Alex Ketley

Alex Ketley is an independent choreographer and the director of The Foundry. Formerly a classical dancer with the San Francisco Ballet (1994-1998), he performed a wide range of classical and contemporary repertory including the work of William Forsythe, James Kudelka, and George Balanchine in San Francisco and on tour throughout the world.

In 1998 he left the San Francisco Ballet to co-found The Foundry in order to explore his deepening interests in choreography, improvisation, mixed media work, and the collaborative process. With The Foundry he has been an artist-in-residence at many leading art institutions including Headlands Center for the Arts (2001 and 2007), Yerba Buena Center for the Arts (2002), The Yard (2003), the Santa Fe Art Institute (2004 and 2006), the Taipei Artist Village (2005), ODC Theater (2006), the Ucross Foundation (2007), and the Vermont Performance Lab (2014). The Foundry has produced fifteen full evening length works that have received extensive support from the public, funders, and the press, as well as a number of single-channel video pieces that have screened at international video festivals. ??

As a choreographer independent of his work with The Foundry, Alex Ketley has been commissioned to create original pieces for companies and universities throughout the United States and Europe. For this work he has received acknowledgement from the Hubbard Street National Choreographic Competition (2001), the International Choreographic Competition of the Festival des Arts de Saint-Saveaur (2004), the National Choo-San Goh Award (2005), the inaugural Princess Grace Award for Choreography (2005), the BNC National Choreographic Competition (2008), three CHIME Fellowships (2007, 2008, and 2012), two Maggie Allesee National Center for Choreography Residencies (2007 and 2009), the Gerbode-Hewlett Choreographer Commissioning Award (2009), and the National Eben Demarest Award (2012). His pieces and collaborations have also been awarded Isadora Duncan Awards in the categories of Outstanding Achievement by an Ensemble (2009), Outstanding Achievement in Choreography (2011), and Outstanding Achievement by a Company (2011 & 2012).

For 2011, in addition to commissions from Ballet Leipzig and the Juilliard School, his AXIS Dance Company work “To Color Me Different” was presented on national television through an invitation from the show So You Think You Can Dance. With The Foundry in 2012, he was deeply engaged in a new project entitled “No Hero” which explored what dance means and how it is experienced by people throughout more rural parts of the United States. The video projection Alex created for No Hero was nominated for a 2012 Isadora Duncan Award for Outstanding Achievement in Visual Design.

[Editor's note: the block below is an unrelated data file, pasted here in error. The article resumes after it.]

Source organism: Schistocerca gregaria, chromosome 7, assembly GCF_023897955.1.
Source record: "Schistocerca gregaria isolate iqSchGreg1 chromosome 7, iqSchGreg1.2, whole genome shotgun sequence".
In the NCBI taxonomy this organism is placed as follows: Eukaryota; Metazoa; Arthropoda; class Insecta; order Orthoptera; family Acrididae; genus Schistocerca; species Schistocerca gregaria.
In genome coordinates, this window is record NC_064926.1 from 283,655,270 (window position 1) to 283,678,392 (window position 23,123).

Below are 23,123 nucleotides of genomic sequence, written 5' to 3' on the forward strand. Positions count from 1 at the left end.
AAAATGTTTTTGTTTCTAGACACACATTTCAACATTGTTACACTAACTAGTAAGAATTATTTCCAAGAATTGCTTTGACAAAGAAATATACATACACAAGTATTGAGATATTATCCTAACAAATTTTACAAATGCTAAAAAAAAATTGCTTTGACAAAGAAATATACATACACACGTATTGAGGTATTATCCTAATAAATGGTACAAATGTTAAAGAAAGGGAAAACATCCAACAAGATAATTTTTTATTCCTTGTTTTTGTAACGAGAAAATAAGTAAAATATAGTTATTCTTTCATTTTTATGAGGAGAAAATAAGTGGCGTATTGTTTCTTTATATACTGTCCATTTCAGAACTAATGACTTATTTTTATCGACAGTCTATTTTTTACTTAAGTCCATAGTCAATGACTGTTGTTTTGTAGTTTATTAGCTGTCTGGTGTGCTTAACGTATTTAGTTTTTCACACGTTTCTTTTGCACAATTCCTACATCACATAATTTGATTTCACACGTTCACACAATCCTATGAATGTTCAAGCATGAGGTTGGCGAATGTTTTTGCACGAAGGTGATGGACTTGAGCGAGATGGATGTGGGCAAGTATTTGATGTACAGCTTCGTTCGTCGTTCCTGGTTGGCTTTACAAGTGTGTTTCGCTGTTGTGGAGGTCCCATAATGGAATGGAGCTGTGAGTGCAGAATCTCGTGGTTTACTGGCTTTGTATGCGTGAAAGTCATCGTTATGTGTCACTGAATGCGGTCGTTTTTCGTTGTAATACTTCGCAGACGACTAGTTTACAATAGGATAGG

In early 2013, he was a visiting professor and artist at Florida State University and in the fall began an appointment as a Lecturer at Stanford University’s Department of Theater and Performance Studies (TAPS) Division of Dance. He was also awarded the first Princess Grace Foundation Choreography Mentorship Co-Commission Award (CMCC), which he used to work on a collaborative project with Miguel Gutierrez in 2014 exploring rural communities throughout the Deep South.

Along with his direction of The Foundry and his various independent projects, he helped Summer Lee Rhatigan create The San Francisco Conservatory of Dance in 2004, an organization where he still serves as an advisor, teacher, and the Resident Choreographer. Stemming from a classical foundation, the school is deeply invested in advanced students learning and growing though the engagement of contemporary choreography.

Returning Choreographic Fellow | August 16-29, 2015

Deep South Fall 2015

Alex Ketley returned to MANCC to continue to develop Deep South, the third in a trilogy begun with No Hero and No Hero: Vermont. Ketley traveled throughout the rural South in summer 2014, as part of a MANCC offsite residency, to investigate what dance means to those outside the confines of the studio and concert stage. Immersing himself again in the world apart from concert dance offered similarities to the previous projects, while highlighting the unique history and culture of the South.

While in residence, Ketley met with FSU History professor Dr. Andrew Frank, to further understand and develop context for his experiences. He also worked with School of Dance students from Dr. Hannah Schwadron’s Global Perspective on Dance class. Students were able to see a run of the work and then participate in movement, writing and speaking exercises, helping them connect to  the thematic concerns of Deep South. Ketley offered a work-in-progress showing to the Tallahassee community at the end of the residency. The work is slated to premiere in Sarasota at FSU’s Ringling Museum’s Historic Asolo Theater Nov 6-7, 2015.

This residency was funded by the inaugural Princess Grace Foundation Choreography Mentorship Co-Commission Award.

  • Aline Wachsmuth
  • Sarah Woods
  • Sarah Woods works with video images of Miguel Guttierrez
  • Alex Ketley talks with his collaborators